According to Nance, these traditions reveal how a broad spectrum of Americans, including recent immigrants and impersonators, behaved as producers and consumers in a rapidly developing capitalist economy. In admiration of the Arabian Nights, people creatively reenacted Eastern life, but these performances were also demonstrations of Americans' own identities, Nance argues. The story of Aladdin, made suddenly rich by rubbing an old lamp, stood as a particularly apt metaphor for how consumer capitalism might benefit each person. The leisure, abundance, and contentment that many imagined were typical of Eastern life were the same characteristics used to define "the American dream."
The recent success of Disney's Aladdin movies suggests that many Americans still welcome an interpretation of the East as a site of incredible riches, romance, and happy endings. This abundantly illustrated account is the first by a historian to explain why and how so many Americans sought out such cultural engagement with the Eastern world long before geopolitical concerns became paramount.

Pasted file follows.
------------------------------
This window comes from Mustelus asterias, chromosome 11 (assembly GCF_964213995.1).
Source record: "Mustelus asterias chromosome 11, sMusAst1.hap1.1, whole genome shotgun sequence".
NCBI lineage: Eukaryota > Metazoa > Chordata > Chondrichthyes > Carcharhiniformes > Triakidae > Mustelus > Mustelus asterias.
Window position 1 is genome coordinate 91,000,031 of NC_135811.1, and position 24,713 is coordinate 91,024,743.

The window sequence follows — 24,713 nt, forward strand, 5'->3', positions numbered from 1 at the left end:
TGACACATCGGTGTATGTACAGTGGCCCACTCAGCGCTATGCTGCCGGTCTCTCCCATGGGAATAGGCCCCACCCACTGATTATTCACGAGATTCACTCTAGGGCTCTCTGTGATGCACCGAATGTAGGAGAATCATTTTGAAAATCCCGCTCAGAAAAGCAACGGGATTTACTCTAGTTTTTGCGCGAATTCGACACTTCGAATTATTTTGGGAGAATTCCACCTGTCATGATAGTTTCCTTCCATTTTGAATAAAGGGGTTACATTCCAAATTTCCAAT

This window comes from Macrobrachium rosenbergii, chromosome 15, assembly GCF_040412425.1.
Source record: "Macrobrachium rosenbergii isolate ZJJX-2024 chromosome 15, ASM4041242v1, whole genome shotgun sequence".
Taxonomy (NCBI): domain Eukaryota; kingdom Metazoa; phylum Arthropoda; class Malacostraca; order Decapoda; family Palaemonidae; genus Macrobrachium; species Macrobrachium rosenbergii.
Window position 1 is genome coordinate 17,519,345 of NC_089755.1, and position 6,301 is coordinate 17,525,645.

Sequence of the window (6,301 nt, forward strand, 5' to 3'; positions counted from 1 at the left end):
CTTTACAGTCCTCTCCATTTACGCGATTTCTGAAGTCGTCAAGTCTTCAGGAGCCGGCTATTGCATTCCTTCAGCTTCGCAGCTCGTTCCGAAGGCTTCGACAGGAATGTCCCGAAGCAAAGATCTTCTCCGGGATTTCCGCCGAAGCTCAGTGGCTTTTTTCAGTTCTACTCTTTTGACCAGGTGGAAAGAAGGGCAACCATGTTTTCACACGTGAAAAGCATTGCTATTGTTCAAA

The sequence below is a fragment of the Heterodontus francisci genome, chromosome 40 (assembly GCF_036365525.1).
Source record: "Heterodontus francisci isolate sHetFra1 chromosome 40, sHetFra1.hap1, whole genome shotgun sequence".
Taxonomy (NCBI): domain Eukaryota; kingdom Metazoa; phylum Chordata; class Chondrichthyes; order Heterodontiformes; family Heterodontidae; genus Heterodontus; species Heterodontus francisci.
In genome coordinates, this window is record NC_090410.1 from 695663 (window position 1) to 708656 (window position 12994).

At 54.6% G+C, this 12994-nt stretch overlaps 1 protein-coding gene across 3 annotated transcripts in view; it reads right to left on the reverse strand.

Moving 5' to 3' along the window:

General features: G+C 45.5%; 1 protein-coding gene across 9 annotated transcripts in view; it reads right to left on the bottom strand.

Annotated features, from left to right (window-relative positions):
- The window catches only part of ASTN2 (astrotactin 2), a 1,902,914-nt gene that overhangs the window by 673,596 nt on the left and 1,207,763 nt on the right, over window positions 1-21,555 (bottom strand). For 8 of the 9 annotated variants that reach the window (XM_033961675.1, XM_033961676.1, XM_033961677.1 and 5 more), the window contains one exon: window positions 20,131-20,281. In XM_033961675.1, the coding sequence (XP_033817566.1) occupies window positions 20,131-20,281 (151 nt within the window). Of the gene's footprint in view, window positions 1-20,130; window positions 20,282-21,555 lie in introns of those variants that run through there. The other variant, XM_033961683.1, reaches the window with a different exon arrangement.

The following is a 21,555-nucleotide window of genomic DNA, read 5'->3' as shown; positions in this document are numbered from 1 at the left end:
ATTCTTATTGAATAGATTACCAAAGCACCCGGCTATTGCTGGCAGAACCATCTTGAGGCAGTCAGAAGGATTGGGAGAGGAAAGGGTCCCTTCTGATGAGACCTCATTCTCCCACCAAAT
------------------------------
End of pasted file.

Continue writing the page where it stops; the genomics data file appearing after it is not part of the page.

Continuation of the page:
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Entertaining Elephants is the first account that uses research on animal welfare, health, and cognition to interpret the historical record, examining how both circus people and elephants struggled behind the scenes to meet the profit necessities of the entertainment business. The book does not claim that elephants understood, endorsed, or resisted the world of show business as a human cultural or business practice, but it does speak of elephants rejecting the conditions of their experience. They lived in a kind of parallel reality in the circus, one that was defined by their interactions with people, other elephants, horses, bull hooks, hay, and the weather.
Nance’s study informs and complicates contemporary debates over human interactions with animals in entertainment and beyond, questioning the idea of human control over animals and people's claims to speak for them. As sentient beings, these elephants exercised agency, but they had no way of understanding the human cultures that created their captivity, and they obviously had no claim on (human) social and political power. They often lived lives of apparent desperation.-- Etienne Benson, author of Wired Wilderness